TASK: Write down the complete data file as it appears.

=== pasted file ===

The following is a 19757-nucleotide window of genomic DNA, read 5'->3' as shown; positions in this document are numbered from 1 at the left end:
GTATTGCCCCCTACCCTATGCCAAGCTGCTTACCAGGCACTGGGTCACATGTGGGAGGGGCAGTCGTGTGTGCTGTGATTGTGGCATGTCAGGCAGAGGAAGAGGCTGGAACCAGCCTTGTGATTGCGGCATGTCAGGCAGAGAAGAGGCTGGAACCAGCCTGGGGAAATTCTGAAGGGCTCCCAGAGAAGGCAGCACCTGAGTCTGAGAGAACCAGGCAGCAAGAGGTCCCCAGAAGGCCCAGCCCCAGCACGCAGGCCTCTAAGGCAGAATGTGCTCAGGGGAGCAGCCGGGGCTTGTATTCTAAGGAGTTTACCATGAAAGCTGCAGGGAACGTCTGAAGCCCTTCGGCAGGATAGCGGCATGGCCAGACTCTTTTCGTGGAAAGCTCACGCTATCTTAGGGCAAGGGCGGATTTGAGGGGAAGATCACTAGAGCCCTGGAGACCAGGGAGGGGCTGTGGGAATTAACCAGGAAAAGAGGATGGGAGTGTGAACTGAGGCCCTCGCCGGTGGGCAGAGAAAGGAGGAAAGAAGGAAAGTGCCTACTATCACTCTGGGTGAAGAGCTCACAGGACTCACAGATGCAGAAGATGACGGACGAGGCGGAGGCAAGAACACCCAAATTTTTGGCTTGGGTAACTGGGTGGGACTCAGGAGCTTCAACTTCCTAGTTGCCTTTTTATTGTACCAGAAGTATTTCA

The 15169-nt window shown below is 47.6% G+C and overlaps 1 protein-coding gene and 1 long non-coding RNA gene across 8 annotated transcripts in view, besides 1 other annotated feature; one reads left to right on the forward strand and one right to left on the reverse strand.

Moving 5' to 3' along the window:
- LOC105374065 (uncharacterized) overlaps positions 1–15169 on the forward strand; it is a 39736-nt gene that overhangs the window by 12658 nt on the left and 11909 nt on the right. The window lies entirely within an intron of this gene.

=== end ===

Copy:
The following is a 19757-nucleotide window of genomic DNA, read 5'->3' as shown; positions in this document are numbered from 1 at the left end:
GTATTGCCCCCTACCCTATGCCAAGCTGCTTACCAGGCACTGGGTCACATGTGGGAGGGGCAGTCGTGTGTGCTGTGATTGTGGCATGTCAGGCAGAGGAAGAGGCTGGAACCAGCCTTGTGATTGCGGCATGTCAGGCAGAGAAGAGGCTGGAACCAGCCTGGGGAAATTCTGAAGGGCTCCCAGAGAAGGCAGCACCTGAGTCTGAGAGAACCAGGCAGCAAGAGGTCCCCAGAAGGCCCAGCCCCAGCACGCAGGCCTCTAAGGCAGAATGTGCTCAGGGGAGCAGCCGGGGCTTGTATTCTAAGGAGTTTACCATGAAAGCTGCAGGGAACGTCTGAAGCCCTTCGGCAGGATAGCGGCATGGCCAGACTCTTTTCGTGGAAAGCTCACGCTATCTTAGGGCAAGGGCGGATTTGAGGGGAAGATCACTAGAGCCCTGGAGACCAGGGAGGGGCTGTGGGAATTAACCAGGAAAAGAGGATGGGAGTGTGAACTGAGGCCCTCGCCGGTGGGCAGAGAAAGGAGGAAAGAAGGAAAGTGCCTACTATCACTCTGGGTGAAGAGCTCACAGGACTCACAGATGCAGAAGATGACGGACGAGGCGGAGGCAAGAACACCCAAATTTTTGGCTTGGGTAACTGGGTGGGACTCAGGAGCTTCAACTTCCTAGTTGCCTTTTTATTGTACCAGAAGTATTTCA

The 15169-nt window shown below is 47.6% G+C and overlaps 1 protein-coding gene and 1 long non-coding RNA gene across 8 annotated transcripts in view, besides 1 other annotated feature; one reads left to right on the forward strand and one right to left on the reverse strand.

Moving 5' to 3' along the window:
- LOC105374065 (uncharacterized) overlaps positions 1–15169 on the forward strand; it is a 39736-nt gene that overhangs the window by 12658 nt on the left and 11909 nt on the right. The window lies entirely within an intron of this gene.